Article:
I told a friend of mine who plays piano to come up with an interesting line using a minor pentatonic scale and he laughed at me. You mean with only those 5 notes? Yes, he did read them quite fast, but no music came out of the keyboard.

Regards,

Vincula
That's a bit strong. I was starting out at the time, and I think my teacher was making the reasonable point that if I wanted to master sight reading, I need to make sure I practise it every time I play. That's a different situation from an already competent player deciding to memorise something for performance. However, the OP seemed to be asking about both a specific situation and also a more general query about the value of memorising. I was offering my thoughts on a specific time when memorising might not be appropriate.
 

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That's a bit strong. I was starting out at the time, and I think my teacher was making the reasonable point that if I wanted to master sight reading, I need to make sure I practise it every time I play. That's a different situation from an already competent player deciding to memorise something for performance. However, the OP seemed to be asking about both a specific situation and also a more general query about the value of memorising. I was offering my thoughts on a specific time when memorising might not be appropriate.
Right about that then. Haven't slept quite well lately, I suppose. No my intention being so vehement in my utterance al all. I understand the recommendation from a methodological perspective at a certain point -in order to master sight reading- but not as a general rule.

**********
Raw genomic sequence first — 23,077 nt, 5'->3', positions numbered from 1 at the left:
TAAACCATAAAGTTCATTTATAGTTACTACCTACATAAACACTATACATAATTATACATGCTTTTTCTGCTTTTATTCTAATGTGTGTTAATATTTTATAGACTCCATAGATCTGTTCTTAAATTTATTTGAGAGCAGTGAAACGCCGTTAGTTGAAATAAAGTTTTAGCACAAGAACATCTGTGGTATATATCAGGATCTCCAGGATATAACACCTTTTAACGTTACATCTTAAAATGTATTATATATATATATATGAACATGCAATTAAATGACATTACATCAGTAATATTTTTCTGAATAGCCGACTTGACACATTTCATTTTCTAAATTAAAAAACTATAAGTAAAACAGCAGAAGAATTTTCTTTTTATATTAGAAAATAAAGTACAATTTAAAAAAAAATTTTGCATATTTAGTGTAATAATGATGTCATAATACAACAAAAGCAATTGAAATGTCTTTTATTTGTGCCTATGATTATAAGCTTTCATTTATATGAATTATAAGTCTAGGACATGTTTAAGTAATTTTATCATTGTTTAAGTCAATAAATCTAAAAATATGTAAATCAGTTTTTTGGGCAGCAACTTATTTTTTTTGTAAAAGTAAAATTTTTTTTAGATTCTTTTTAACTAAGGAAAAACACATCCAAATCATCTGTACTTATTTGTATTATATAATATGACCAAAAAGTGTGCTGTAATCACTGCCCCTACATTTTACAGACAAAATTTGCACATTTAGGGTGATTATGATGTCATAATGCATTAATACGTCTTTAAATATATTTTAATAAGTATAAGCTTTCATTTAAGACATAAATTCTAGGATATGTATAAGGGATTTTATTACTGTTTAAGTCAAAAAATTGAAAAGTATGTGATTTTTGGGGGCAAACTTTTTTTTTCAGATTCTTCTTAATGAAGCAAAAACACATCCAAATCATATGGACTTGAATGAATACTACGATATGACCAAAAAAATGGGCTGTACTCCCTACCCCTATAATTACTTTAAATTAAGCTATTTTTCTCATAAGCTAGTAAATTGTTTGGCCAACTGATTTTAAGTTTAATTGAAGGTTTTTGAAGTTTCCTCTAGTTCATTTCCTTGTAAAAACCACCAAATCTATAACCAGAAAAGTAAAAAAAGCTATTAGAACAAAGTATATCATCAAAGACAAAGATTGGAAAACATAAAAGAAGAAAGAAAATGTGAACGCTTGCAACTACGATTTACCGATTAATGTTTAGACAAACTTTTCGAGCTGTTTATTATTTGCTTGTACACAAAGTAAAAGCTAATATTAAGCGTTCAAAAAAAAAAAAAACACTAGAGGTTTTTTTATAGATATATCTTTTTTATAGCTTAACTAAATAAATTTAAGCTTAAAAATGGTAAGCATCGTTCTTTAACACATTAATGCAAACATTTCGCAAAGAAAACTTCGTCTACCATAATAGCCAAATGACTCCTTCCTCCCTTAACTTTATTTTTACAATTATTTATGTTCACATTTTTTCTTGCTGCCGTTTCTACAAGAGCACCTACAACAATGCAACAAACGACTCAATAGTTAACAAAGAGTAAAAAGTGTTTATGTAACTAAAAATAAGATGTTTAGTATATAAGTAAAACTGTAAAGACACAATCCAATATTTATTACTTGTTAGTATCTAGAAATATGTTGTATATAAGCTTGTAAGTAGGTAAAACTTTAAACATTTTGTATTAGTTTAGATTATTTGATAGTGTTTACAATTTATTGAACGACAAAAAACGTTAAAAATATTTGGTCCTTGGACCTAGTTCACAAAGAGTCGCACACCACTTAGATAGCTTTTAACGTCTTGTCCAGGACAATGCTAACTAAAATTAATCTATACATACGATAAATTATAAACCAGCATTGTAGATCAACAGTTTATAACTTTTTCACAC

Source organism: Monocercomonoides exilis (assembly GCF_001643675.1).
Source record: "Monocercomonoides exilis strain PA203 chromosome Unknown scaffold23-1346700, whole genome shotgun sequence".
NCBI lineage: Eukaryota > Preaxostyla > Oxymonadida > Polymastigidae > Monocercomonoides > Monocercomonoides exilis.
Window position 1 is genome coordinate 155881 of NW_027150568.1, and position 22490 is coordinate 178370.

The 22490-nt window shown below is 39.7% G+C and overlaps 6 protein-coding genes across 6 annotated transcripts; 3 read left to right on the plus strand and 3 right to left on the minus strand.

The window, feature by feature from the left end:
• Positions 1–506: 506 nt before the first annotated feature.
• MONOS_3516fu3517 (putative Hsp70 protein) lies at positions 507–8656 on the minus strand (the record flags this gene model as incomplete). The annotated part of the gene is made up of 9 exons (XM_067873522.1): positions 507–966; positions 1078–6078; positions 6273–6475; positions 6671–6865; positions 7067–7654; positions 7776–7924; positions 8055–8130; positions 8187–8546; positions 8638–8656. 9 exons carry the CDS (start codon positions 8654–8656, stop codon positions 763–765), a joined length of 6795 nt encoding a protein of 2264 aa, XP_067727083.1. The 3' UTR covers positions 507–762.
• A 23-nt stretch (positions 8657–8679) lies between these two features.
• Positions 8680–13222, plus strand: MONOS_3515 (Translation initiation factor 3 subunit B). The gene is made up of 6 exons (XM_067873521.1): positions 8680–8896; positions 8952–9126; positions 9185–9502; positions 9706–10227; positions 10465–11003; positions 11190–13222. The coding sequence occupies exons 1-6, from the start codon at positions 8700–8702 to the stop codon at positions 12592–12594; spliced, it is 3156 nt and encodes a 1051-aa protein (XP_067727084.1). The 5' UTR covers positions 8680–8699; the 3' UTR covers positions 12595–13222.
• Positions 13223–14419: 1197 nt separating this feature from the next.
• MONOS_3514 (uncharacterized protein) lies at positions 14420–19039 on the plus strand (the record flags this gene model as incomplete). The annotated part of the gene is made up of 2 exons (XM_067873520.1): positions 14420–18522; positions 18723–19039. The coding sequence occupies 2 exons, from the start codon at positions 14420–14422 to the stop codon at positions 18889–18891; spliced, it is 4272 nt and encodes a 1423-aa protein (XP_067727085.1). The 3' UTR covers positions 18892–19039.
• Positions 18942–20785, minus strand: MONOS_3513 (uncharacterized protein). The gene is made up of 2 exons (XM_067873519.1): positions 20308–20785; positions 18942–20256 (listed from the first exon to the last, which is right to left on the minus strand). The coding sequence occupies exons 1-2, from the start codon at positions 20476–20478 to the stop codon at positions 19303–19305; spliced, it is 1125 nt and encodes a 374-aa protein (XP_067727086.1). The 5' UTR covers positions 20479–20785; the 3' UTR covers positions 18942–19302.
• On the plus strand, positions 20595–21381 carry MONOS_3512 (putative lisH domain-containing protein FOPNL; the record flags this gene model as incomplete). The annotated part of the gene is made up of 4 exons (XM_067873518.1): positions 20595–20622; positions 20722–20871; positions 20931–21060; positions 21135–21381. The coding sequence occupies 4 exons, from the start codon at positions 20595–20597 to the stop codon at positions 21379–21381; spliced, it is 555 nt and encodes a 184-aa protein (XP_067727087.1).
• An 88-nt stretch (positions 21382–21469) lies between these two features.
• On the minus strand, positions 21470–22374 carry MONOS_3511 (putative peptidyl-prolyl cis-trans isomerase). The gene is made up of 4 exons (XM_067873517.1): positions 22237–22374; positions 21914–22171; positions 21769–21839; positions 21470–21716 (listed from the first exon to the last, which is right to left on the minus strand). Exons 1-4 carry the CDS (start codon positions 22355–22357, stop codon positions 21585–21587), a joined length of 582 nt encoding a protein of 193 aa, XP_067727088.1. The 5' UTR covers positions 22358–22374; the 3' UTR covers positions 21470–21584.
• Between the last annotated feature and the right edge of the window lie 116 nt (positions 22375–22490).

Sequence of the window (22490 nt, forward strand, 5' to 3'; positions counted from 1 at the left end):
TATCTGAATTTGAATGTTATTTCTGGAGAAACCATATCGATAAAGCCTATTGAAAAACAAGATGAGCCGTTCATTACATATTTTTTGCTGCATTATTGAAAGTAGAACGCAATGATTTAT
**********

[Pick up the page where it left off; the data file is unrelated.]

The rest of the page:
I insist in that musical notation and music are different things not to get mixed together. Pretty much like language and the written code of it. You can read English reasonable well without speaking the language or even understanding much of it. Of course, you won't be able to speak to anybody or use it as what it really is: a means to communicate.

Regards,

Vincula
 

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I once had a piano teach tell me that you don't really know a piece until you have it memorized.
Or, to put it another way, in the process of learning a piece to the point that you can consistently play it from beginning to end at performance tempo with no mistakes, you will have it imprinted in on your muscle memory and it should not take any additional effort to play it from memory.